The Bay Area is home to five oil refineries, which means that Bay Area communities are exposed to significant hazards from the transport, refining, export, and burning of dirty and dangerous fossil fuels. We're also under threat from Big Coal, which wants to export more coal through our ports — polluting our air, our water, and our climate. We also experience pollution from fossil fuels when we burn gas or diesel to fuel home appliances, cars, trucks, and railways.
The fossil fuel industry poses serious threats to Bay Area communities and global climate, including:
- Refinery emissions that pollute our air and water and create health risks that range from asthma to cancer
- Toxic coal and petroleum coke (petcoke) dust in our air and water
- Spills that pollute groundwater aquifers and disrupt fragile Bay ecosystems
- Derailments and explosions of flammable crude transported by rail
- Carbon pollution that contributes to global warming
How we're fighting back
In the face of these threats, the Bay Chapter is fighting to:
- Block plans for refinery “upgrades” that would enable Bay Area facilities to process more highly polluting and volatile grades of crude oil like Canadian tar sands
- Implement strong regulations that will track, cap, and reduce refinery emissions, which range from carbon pollution to cancer-causing chemicals
- Stop the export of coal and petcoke through Bay Area ports
- Prevent derailments, spills, and deadly explosions of trains carrying crude oil through Bay Area communities
- Push for fracking bans at the state and local levels (read about our victory in Alameda County here)
- Encourage divestment from fossil fuels at all levels
Stopping coal and petcoke exports from the Bay Area
> Download the Bay Area coal and petcoke exports fact sheet
In the face of declining U.S. markets, coal companies are seeking to massively expand exports of coal — particularly from the West Coast — to places abroad. Coal is the most carbon-intensive of all the fossil fuels and coal is the largest contributor to climate disruption. Whether it’s burned here or abroad, the effect of coal on global climate will be felt by everyone. Thus, the Bay Chapter campaigns to block coal exports and, better yet, keep it in the ground.
We are currently engaged in two main campaigns around Bay Area coal and petcoke exports :
- In early 2020, the Richmond City Council passed an ordinance phasing out the storage and handling of coal and petroleum coke over three years in order to protect community health and safety. Visit the No Coal in Richmond website to learn more and look for updates on our blog.
- We're standing with the City of Oakland to protect an ordinance, which passed unanimously in 2016, to ban coal and petroleum coke storage and handling in the city. Our goal is to prevent the coal industry from taking over the Oakland Army Base redevelopment project, which would expose West Oakland residents to harmful, dangerous coal dust pollution. Read about this ongoing campaign here.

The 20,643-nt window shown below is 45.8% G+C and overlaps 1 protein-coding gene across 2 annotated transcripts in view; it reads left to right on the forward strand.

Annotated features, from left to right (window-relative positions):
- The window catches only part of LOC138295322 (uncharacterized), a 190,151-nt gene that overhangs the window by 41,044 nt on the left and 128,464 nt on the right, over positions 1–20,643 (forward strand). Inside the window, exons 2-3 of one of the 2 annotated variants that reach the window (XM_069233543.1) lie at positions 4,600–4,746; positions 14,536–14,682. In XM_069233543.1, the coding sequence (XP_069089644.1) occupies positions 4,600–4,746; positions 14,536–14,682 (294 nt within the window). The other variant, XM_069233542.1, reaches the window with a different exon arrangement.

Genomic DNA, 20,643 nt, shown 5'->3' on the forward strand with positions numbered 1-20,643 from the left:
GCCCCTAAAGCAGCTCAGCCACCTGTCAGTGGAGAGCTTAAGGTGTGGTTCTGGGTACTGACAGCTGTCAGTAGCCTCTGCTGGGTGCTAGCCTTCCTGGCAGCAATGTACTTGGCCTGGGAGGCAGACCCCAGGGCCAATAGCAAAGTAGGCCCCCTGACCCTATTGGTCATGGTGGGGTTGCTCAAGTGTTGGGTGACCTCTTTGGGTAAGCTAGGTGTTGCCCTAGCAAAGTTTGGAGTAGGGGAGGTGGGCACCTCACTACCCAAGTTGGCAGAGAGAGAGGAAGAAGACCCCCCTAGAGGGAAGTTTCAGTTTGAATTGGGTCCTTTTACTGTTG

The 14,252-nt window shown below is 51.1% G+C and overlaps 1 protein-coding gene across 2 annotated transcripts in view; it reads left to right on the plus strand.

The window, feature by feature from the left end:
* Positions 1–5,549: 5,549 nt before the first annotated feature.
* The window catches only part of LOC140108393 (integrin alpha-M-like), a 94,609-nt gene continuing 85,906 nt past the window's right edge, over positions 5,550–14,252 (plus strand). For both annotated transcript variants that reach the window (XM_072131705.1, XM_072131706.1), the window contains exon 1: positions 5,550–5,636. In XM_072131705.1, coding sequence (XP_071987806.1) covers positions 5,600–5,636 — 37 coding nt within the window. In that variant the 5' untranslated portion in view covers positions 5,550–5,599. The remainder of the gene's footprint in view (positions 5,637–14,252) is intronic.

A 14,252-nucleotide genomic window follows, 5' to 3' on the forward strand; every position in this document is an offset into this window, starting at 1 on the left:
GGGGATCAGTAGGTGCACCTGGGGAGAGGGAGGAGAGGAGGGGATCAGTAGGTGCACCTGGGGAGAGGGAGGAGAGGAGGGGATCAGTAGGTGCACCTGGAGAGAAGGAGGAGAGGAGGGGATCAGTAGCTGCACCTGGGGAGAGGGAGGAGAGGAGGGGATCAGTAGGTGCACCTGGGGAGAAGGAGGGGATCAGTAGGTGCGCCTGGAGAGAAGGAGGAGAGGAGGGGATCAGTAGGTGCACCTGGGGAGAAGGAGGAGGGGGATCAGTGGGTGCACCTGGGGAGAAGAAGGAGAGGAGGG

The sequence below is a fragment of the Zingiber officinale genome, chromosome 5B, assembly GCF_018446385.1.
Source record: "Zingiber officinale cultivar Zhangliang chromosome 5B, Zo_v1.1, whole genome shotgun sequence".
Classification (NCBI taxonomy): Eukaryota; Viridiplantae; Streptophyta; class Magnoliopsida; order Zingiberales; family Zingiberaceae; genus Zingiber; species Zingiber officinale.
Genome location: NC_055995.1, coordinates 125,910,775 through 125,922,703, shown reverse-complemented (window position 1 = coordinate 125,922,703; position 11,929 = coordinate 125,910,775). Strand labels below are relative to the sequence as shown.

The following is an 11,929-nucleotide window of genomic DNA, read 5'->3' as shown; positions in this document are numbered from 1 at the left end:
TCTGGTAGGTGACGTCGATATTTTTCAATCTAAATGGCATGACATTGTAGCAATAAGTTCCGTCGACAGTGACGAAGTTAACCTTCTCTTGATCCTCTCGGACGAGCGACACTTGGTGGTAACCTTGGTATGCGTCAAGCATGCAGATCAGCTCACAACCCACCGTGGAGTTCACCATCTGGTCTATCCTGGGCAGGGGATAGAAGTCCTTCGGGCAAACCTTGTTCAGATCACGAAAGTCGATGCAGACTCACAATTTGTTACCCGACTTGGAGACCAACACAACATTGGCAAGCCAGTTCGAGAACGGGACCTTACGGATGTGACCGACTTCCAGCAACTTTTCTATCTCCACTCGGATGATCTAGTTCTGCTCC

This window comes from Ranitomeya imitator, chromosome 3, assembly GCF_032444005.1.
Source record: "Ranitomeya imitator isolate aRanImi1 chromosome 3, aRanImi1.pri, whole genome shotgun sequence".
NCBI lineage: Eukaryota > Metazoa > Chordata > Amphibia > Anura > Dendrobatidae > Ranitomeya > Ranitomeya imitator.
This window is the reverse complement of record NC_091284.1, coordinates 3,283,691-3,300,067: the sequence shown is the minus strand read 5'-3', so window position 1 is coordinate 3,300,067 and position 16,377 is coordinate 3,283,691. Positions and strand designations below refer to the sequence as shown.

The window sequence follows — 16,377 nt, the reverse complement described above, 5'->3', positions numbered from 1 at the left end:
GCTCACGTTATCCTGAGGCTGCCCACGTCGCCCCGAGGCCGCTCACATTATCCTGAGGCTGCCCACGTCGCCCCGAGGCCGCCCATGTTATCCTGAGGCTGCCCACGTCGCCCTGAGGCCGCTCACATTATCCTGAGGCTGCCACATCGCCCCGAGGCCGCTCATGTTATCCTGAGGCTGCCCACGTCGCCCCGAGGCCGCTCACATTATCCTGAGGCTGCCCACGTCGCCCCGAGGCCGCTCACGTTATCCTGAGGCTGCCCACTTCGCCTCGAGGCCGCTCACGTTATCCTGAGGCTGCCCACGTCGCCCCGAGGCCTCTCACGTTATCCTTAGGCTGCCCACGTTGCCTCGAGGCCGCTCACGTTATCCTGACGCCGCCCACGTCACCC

In addition to contributing to climate change, coal exports pose significant threats to Bay Area air and water quality. Coal comes in to the Bay Area on open-top rail cars, which disperse coal dust and particulate matter from diesel engines into the air and water. About 60,000 pounds of coal dust is lost every time an open-top coal train makes the trip from the mine to the export terminal on the coast.
Coal dust creates toxic air pollution, contaminates crops, and pollutes nearby water supplies. Coal dust contains substances that pose serious threats to human health, such as arsenic, lead, chromium, nickel, selenium, and other toxic heavy metals. Petcoke, a byproduct of refining dirty and heavy crudes such as tar-sands oil, is transported and stored like coal and has similar adverse impacts.
Conventional crude oil, sourced from “traditional” drilling practices in California, Alaska, the Gulf, and various sites abroad, is running out. In response, oil companies are turning to what are called “extreme fuels”: crudes that are extracted through unconventional and often unsafe practices. These practices include fracking, well stimulation, and clear cutting forests to mine for tar sands. More energy, more toxic chemicals, and more dangerous practices are required to get these fuels out of the ground.
Once the messy process of extracting the crude from the ground is accomplished, it must be transported and refined — processes that use outdated, unsafe infrastructure and technology that doesn’t adequately protect people or the planet. Despite the disastrous impacts on climate and community health and safety, the Bay Area’s five fossil fuel refineries are scrambling to make the upgrades that would enable them to process two types of extreme crude: toxic Canadian tar sands and explosive, fracked Bakken shale oil.
The toxic pollutants emitted by extreme fuels translate to higher rates of cancer, heart disease, respiratory disease, and premature death. Children and the elderly are particularly susceptible. Tar sands oil ranks among the most carbon-intensive oils on the planet, creating three to four times more greenhouse gasses than conventional oil and pushing the planet further along the path to irreversible climate disruption.
Join the fight!
If this fires you up, help us in our campaigns to protect Bay Area communities and global climate by pushing back against the fossil fuel industry. For more information or to attend a meeting of the Chapter's Energy and Climate Change Committee, reach out to that committee's chairs. You can also fill out the form on the Volunteer page and we'll be in touch with ways you can help out.
You can find articles about our work on dirty fuels on our blog.